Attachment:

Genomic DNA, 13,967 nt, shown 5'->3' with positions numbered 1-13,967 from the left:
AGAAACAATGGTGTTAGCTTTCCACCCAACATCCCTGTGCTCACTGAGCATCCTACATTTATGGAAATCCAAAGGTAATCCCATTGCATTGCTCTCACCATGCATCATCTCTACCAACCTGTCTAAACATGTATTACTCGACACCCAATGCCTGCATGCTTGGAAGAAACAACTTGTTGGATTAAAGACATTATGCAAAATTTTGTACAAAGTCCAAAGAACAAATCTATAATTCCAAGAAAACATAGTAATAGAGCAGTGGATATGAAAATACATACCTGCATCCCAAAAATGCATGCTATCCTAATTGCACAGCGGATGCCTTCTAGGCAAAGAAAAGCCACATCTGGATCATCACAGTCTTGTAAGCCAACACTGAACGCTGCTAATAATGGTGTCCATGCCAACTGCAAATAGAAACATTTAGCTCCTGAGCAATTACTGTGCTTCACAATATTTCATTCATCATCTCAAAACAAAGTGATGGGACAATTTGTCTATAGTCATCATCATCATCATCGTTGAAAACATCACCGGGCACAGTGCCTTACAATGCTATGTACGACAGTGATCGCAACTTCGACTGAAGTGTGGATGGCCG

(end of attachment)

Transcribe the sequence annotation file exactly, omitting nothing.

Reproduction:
Genomic DNA, 13,967 nt, shown 5'->3' with positions numbered 1-13,967 from the left:
AGAAACAATGGTGTTAGCTTTCCACCCAACATCCCTGTGCTCACTGAGCATCCTACATTTATGGAAATCCAAAGGTAATCCCATTGCATTGCTCTCACCATGCATCATCTCTACCAACCTGTCTAAACATGTATTACTCGACACCCAATGCCTGCATGCTTGGAAGAAACAACTTGTTGGATTAAAGACATTATGCAAAATTTTGTACAAAGTCCAAAGAACAAATCTATAATTCCAAGAAAACATAGTAATAGAGCAGTGGATATGAAAATACATACCTGCATCCCAAAAATGCATGCTATCCTAATTGCACAGCGGATGCCTTCTAGGCAAAGAAAAGCCACATCTGGATCATCACAGTCTTGTAAGCCAACACTGAACGCTGCTAATAATGGTGTCCATGCCAACTGCAAATAGAAACATTTAGCTCCTGAGCAATTACTGTGCTTCACAATATTTCATTCATCATCTCAAAACAAAGTGATGGGACAATTTGTCTATAGTCATCATCATCATCATCGTTGAAAACATCACCGGGCACAGTGCCTTACAATGCTATGTACGACAGTGATCGCAACTTCGACTGAAGTGTGGATGGCCG